Not if the records in question belong to your service provider. Which records are you referring to, exactly?

RP: “The president created this vast dragnet by executive order, and as president, on day one, I will immediately end this unconstitutional surveillance.”

To which executive order do you refer? For that matter, which president? And how are you going to end said surveillance… by executive order? Tell me, is the NSA’s collection of metadata identical to the general warrants of search and seizure rejected by our founding fathers? I don’t believe so.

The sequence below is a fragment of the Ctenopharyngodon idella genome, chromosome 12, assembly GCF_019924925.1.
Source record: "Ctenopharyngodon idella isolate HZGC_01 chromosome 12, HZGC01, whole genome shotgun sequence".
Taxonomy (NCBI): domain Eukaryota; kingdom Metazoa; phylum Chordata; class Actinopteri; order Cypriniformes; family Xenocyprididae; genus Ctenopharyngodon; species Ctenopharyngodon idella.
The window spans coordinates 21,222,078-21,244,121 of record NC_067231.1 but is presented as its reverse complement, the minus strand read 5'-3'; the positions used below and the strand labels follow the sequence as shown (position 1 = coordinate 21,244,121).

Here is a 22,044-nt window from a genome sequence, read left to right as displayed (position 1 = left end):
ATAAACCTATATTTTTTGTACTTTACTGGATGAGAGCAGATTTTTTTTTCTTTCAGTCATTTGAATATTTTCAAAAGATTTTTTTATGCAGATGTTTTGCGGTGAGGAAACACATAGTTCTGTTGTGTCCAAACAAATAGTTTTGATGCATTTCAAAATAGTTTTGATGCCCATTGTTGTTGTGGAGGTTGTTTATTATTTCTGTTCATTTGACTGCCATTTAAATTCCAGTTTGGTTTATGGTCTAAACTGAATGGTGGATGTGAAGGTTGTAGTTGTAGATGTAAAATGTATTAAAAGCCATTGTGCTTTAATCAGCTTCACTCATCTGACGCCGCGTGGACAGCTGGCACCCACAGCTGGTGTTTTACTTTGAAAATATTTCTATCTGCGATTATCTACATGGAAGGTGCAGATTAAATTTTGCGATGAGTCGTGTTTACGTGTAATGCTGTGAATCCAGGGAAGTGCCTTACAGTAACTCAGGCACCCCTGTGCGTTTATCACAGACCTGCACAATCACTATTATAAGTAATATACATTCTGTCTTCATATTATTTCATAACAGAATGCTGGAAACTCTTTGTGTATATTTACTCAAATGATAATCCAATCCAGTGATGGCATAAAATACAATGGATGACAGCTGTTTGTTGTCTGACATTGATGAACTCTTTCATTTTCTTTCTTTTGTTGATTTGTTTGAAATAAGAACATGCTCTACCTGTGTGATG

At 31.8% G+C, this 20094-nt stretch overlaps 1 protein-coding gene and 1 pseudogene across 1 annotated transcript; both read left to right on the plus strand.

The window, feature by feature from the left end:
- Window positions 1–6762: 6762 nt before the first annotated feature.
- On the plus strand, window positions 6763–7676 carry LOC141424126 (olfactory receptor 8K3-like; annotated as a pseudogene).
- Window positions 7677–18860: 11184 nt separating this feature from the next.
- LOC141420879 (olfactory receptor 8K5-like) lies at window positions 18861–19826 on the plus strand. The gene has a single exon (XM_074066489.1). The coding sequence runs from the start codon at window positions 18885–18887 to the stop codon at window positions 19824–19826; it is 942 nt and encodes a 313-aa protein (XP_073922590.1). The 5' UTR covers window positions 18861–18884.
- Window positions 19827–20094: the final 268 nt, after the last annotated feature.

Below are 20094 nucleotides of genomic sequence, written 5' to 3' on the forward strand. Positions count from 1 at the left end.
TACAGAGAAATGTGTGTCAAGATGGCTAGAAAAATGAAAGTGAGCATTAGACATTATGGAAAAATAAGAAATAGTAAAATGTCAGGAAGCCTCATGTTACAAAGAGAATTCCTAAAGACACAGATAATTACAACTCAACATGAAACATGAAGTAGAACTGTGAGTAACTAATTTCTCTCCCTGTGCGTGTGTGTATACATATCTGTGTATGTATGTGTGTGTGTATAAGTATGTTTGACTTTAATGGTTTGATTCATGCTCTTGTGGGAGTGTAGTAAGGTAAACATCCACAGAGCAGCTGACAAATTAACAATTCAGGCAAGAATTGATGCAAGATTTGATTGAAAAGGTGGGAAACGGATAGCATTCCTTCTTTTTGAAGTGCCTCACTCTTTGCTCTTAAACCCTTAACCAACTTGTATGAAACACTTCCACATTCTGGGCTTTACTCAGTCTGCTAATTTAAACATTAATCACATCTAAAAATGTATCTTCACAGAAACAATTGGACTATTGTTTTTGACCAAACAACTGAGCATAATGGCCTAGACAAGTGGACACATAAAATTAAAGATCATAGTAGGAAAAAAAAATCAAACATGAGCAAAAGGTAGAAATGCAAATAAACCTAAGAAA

As Charles Krauthammer wrote in 2013: Thirty-five years ago in United States v. Choate, the courts ruled that the Postal Service may record “mail cover,” i.e., what’s written on the outside of an envelope – the addresses of sender and receiver. The National Security Agency’s recording of U.S. phone data does basically that with the telephone. It records who is calling whom – the outside of the envelope, as it were. The content of the conversation, however, is like the letter inside the envelope. It may not be opened without a court order. The constitutional basis for this is simple: The Fourth Amendment protects against “unreasonable searches and seizures,” and there is no reasonable expectation of privacy for what’s written on an envelope. It’s dropped in a public mailbox, read by workers at the collection center and read once again by the letter carrier. It’s already openly been shared, much as your phone records are shared with, recorded by, and (e-)mailed back to you by a third party, namely the phone company. Indeed, in 1979 the Supreme Court (Smith v. Maryland) made the point directly regarding the telephone: The expectation of privacy applies to the content of a call, not its record. There is therefore nothing constitutionally offensive about the newly revealed NSA data-mining program that seeks to identify terrorist networks through telephone-log pattern recognition.